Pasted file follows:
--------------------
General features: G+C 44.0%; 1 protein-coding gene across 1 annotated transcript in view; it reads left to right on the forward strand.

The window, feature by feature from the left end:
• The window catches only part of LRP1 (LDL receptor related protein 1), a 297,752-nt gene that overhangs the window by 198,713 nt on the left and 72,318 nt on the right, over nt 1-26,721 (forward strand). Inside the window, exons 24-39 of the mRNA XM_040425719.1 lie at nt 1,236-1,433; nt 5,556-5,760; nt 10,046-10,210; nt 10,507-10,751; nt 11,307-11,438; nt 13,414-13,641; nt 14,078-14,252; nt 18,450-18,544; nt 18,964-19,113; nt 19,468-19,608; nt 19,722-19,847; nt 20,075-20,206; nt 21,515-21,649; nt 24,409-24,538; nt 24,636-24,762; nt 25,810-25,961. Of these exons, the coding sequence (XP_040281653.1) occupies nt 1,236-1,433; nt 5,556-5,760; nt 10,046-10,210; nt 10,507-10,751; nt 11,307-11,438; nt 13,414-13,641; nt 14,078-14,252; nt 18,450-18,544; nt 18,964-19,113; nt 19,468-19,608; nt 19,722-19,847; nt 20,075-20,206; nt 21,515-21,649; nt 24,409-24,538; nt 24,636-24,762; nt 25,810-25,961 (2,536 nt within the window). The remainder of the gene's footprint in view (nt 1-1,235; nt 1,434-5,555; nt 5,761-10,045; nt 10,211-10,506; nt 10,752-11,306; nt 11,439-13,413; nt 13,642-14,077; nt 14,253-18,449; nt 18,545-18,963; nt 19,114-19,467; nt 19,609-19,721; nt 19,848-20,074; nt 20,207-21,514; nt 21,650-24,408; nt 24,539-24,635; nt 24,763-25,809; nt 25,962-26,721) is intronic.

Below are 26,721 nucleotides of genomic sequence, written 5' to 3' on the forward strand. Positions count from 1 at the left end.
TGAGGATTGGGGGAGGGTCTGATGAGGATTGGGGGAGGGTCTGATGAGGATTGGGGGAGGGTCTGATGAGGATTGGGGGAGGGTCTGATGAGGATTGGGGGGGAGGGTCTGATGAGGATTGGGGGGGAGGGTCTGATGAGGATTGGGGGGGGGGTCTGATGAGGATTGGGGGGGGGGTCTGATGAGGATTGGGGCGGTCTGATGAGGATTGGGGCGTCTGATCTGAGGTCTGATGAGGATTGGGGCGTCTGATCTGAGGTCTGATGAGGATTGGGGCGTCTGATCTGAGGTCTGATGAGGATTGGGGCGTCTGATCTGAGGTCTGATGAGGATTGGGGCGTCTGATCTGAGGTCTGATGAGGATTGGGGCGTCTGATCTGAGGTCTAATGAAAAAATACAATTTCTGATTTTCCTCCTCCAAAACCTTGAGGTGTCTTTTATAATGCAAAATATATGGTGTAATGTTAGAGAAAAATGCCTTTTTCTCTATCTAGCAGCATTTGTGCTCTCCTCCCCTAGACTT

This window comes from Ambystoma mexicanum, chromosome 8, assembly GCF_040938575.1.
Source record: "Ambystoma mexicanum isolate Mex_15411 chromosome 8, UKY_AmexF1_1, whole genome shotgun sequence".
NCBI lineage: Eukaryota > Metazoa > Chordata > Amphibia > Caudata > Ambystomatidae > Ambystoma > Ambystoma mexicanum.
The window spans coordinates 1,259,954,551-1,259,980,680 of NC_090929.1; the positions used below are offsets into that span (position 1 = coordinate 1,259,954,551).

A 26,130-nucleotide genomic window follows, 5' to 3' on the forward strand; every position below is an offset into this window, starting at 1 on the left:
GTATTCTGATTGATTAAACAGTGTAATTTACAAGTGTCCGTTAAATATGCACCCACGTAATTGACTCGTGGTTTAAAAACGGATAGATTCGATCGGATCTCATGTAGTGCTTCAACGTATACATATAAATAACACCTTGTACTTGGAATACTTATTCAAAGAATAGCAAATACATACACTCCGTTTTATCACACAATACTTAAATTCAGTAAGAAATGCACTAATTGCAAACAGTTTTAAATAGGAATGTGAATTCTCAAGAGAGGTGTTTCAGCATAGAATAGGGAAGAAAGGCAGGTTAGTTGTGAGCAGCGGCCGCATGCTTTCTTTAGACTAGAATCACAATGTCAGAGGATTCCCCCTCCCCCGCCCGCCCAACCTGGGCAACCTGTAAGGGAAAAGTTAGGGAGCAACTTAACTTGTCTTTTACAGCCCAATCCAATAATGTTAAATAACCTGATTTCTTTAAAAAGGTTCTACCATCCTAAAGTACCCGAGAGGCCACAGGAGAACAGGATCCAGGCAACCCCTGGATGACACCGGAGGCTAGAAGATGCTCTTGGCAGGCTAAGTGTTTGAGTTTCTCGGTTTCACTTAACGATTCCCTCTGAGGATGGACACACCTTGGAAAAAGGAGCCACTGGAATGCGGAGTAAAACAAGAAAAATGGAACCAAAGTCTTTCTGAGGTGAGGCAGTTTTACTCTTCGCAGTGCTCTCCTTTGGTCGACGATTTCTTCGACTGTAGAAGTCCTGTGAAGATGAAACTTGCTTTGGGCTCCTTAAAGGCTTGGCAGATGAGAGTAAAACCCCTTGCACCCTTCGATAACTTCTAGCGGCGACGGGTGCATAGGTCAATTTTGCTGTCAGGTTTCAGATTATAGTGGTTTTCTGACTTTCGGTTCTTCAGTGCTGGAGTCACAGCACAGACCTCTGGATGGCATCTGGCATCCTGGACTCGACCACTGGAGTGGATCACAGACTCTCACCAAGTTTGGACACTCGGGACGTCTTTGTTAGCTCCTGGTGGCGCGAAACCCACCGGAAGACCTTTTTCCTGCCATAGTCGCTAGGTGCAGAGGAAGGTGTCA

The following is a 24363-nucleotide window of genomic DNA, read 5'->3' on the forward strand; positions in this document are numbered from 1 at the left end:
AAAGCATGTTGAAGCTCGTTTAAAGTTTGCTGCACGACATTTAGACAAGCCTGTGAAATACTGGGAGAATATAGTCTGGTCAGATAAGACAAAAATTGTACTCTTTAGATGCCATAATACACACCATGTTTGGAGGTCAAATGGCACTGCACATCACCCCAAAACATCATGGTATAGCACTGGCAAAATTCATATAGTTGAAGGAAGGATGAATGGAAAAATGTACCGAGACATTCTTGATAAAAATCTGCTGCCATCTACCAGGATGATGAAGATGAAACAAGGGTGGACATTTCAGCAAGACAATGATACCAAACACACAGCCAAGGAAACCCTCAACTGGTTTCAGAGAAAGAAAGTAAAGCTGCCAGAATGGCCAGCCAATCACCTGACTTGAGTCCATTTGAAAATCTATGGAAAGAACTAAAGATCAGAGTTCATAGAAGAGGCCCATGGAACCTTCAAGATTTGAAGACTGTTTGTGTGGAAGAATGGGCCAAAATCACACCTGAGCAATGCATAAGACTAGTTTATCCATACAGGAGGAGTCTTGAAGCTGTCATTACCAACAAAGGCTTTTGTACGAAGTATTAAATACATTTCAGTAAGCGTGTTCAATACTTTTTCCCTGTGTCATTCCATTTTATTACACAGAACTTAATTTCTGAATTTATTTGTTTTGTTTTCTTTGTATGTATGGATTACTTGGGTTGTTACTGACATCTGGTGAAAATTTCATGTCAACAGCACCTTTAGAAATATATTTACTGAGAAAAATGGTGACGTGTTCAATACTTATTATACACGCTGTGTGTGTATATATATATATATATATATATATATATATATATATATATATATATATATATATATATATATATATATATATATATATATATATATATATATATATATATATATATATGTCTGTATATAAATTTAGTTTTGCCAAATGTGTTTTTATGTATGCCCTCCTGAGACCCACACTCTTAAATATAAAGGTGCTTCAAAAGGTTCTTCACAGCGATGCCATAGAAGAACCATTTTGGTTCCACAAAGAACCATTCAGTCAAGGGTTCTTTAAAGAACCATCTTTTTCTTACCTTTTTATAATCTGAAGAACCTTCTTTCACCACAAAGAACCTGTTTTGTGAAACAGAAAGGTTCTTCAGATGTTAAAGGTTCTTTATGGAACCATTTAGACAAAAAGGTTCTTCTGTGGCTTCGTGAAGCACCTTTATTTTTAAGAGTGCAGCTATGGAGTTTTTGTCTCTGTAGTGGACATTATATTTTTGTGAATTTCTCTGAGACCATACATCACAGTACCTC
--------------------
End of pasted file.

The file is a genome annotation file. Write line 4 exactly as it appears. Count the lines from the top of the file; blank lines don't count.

Below are 26,721 nucleotides of genomic sequence, written 5' to 3' on the forward strand. Positions count from 1 at the left end.